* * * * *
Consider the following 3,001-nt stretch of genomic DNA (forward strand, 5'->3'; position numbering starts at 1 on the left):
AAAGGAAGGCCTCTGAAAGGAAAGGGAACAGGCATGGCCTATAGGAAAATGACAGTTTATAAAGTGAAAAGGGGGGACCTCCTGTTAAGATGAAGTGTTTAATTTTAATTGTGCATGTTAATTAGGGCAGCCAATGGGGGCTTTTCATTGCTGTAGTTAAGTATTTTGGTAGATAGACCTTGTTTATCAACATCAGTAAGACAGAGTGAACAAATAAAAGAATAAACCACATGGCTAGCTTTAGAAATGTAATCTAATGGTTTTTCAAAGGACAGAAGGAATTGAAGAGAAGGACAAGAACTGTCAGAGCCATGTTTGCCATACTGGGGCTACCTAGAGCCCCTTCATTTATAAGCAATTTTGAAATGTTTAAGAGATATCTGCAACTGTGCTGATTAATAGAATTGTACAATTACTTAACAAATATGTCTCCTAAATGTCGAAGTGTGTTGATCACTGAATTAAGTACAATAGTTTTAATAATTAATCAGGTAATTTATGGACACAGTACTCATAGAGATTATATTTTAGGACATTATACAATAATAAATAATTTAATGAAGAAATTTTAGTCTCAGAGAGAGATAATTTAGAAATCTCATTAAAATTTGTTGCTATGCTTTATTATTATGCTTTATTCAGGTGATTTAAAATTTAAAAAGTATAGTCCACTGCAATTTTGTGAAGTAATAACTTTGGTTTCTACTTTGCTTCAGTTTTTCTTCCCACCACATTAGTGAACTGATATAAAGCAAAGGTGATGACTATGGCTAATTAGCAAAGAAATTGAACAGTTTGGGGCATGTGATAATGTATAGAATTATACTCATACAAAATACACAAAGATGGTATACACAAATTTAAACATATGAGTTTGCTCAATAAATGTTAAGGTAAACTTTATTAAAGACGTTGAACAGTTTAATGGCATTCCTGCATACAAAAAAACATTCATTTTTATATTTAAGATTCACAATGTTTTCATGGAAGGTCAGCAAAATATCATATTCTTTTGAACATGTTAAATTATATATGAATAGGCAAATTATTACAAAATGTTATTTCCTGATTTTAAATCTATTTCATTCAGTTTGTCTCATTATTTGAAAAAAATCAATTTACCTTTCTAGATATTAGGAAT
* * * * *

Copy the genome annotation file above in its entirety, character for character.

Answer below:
Consider the following 3,001-nt stretch of genomic DNA (forward strand, 5'->3'; position numbering starts at 1 on the left):
AAAGGAAGGCCTCTGAAAGGAAAGGGAACAGGCATGGCCTATAGGAAAATGACAGTTTATAAAGTGAAAAGGGGGGACCTCCTGTTAAGATGAAGTGTTTAATTTTAATTGTGCATGTTAATTAGGGCAGCCAATGGGGGCTTTTCATTGCTGTAGTTAAGTATTTTGGTAGATAGACCTTGTTTATCAACATCAGTAAGACAGAGTGAACAAATAAAAGAATAAACCACATGGCTAGCTTTAGAAATGTAATCTAATGGTTTTTCAAAGGACAGAAGGAATTGAAGAGAAGGACAAGAACTGTCAGAGCCATGTTTGCCATACTGGGGCTACCTAGAGCCCCTTCATTTATAAGCAATTTTGAAATGTTTAAGAGATATCTGCAACTGTGCTGATTAATAGAATTGTACAATTACTTAACAAATATGTCTCCTAAATGTCGAAGTGTGTTGATCACTGAATTAAGTACAATAGTTTTAATAATTAATCAGGTAATTTATGGACACAGTACTCATAGAGATTATATTTTAGGACATTATACAATAATAAATAATTTAATGAAGAAATTTTAGTCTCAGAGAGAGATAATTTAGAAATCTCATTAAAATTTGTTGCTATGCTTTATTATTATGCTTTATTCAGGTGATTTAAAATTTAAAAAGTATAGTCCACTGCAATTTTGTGAAGTAATAACTTTGGTTTCTACTTTGCTTCAGTTTTTCTTCCCACCACATTAGTGAACTGATATAAAGCAAAGGTGATGACTATGGCTAATTAGCAAAGAAATTGAACAGTTTGGGGCATGTGATAATGTATAGAATTATACTCATACAAAATACACAAAGATGGTATACACAAATTTAAACATATGAGTTTGCTCAATAAATGTTAAGGTAAACTTTATTAAAGACGTTGAACAGTTTAATGGCATTCCTGCATACAAAAAAACATTCATTTTTATATTTAAGATTCACAATGTTTTCATGGAAGGTCAGCAAAATATCATATTCTTTTGAACATGTTAAATTATATATGAATAGGCAAATTATTACAAAATGTTATTTCCTGATTTTAAATCTATTTCATTCAGTTTGTCTCATTATTTGAAAAAAATCAATTTACCTTTCTAGATATTAGGAAT